One of the most common uses of brass is in musical instruments. The fact that brass is very easy to shape and mold is just one of the reasons why it’s ideal, but the real consideration here is its acoustic properties. This is why it’s earned for itself an entire section in the orchestra.
Out of all the kinds of instruments made with it, though, “lip-vibrated instruments” are the usual resulting products. In modern layman’s terms, this is simply the wind products. Examples of this include traditional brass instruments such as the trombone or the trumpet.
Brass sheets, channels, or tube all can be used to make an instrument whole. In that sense, creating brass instruments is cost-efficient because you only need one type of metal to complete it all throughout.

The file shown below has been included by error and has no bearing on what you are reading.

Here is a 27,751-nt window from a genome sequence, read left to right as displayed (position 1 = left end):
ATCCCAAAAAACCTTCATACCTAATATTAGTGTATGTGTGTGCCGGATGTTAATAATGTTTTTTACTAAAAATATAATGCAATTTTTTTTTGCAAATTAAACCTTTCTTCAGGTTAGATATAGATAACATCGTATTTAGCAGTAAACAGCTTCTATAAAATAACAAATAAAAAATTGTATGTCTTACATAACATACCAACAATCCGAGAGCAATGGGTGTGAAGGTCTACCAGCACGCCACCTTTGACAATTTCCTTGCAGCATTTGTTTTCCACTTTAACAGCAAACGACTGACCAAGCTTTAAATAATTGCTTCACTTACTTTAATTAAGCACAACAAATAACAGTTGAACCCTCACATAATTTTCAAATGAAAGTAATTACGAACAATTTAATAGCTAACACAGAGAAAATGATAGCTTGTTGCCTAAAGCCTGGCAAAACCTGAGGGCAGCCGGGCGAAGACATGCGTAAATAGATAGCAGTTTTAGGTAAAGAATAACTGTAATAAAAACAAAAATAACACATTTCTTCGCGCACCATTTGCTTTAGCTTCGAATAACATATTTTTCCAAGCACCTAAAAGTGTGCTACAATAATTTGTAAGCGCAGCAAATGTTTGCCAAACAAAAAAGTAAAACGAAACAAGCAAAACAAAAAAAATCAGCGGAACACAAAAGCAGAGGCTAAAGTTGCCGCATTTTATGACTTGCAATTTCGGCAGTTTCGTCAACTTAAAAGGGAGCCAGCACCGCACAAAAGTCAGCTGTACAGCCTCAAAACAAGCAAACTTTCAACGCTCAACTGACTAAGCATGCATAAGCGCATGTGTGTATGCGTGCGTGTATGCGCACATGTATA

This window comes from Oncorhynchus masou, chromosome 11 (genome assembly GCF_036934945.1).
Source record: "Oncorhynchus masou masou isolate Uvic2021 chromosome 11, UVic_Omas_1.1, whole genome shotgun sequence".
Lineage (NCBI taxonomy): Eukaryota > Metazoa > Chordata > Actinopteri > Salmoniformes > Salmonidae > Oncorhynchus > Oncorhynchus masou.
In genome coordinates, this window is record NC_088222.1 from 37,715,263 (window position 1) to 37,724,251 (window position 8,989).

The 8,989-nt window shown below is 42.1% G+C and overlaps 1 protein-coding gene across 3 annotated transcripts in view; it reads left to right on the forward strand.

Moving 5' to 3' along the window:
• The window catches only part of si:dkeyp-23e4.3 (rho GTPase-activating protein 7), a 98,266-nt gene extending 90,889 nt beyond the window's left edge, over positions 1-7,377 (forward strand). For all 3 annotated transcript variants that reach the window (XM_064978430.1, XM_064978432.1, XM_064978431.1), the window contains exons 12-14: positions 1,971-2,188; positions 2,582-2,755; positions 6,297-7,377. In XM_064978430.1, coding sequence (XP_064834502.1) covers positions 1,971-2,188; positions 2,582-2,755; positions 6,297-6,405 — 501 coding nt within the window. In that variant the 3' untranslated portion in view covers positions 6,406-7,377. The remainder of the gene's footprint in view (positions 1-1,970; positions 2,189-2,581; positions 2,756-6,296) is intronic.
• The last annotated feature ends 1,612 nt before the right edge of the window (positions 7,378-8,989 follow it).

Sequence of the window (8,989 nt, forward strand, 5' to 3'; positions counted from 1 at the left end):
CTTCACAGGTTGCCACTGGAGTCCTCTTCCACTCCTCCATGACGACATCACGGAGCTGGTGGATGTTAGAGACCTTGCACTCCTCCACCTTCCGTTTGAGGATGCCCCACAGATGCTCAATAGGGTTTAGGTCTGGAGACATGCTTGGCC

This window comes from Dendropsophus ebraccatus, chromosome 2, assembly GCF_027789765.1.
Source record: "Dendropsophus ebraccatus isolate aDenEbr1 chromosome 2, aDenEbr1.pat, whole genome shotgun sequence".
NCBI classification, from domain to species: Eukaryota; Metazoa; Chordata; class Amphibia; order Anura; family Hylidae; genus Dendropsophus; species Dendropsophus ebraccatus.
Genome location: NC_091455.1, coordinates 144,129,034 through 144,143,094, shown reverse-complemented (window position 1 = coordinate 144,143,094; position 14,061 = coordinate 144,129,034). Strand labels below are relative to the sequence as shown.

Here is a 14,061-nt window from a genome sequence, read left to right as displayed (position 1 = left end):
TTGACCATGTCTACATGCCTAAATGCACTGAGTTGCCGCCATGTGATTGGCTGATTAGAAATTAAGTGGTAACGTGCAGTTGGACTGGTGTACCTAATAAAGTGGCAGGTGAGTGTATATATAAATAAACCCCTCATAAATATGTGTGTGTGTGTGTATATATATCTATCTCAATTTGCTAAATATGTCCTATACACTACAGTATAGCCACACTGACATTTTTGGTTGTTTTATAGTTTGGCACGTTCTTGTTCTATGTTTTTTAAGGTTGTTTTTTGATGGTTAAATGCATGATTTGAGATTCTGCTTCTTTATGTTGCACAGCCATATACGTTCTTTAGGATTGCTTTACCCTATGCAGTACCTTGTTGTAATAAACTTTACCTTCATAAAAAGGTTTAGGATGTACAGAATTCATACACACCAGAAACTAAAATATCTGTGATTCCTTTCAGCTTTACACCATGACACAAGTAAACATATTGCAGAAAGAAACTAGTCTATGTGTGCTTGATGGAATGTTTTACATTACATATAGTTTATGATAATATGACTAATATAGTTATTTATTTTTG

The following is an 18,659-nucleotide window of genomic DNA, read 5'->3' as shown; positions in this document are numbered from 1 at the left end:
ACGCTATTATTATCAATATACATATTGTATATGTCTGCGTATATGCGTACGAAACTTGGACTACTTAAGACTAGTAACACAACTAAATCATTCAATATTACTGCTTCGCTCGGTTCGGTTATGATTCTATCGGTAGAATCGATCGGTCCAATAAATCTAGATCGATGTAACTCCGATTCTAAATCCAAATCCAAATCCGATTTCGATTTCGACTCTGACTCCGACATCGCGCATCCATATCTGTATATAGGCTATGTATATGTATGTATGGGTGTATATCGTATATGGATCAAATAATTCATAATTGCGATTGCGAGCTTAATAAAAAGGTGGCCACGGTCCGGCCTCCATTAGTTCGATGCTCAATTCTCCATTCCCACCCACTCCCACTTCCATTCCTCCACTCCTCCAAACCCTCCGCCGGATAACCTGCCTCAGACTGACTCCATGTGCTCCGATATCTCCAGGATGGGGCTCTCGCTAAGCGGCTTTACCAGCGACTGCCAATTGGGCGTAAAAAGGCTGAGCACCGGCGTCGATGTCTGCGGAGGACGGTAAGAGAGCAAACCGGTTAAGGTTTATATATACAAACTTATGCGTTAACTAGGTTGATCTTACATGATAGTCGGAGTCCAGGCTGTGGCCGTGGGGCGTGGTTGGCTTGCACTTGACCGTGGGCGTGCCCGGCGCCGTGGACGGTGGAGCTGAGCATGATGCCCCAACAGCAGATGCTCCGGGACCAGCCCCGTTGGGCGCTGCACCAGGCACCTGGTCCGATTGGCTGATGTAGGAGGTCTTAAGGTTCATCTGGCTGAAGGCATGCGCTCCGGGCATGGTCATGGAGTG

Cleaning and Maintenance
Because these instruments are played using the lips, it’s only appropriate that it is regularly cleaned, not only to maintain its quality but also to ensure good hygiene. The good thing about brass is that while it is versatile in form, it is unquestionably strong and resistant to corrosion and general wear and tear.
Musicians wouldn’t have too hard a time cleaning it, therefore. Washing the tubes with hot water, for example, shouldn’t be a problem because brass handles this well anyway. Polishing it with the right products can also give it that impressive shine, making you not just sound good during your performance, but also look it, too.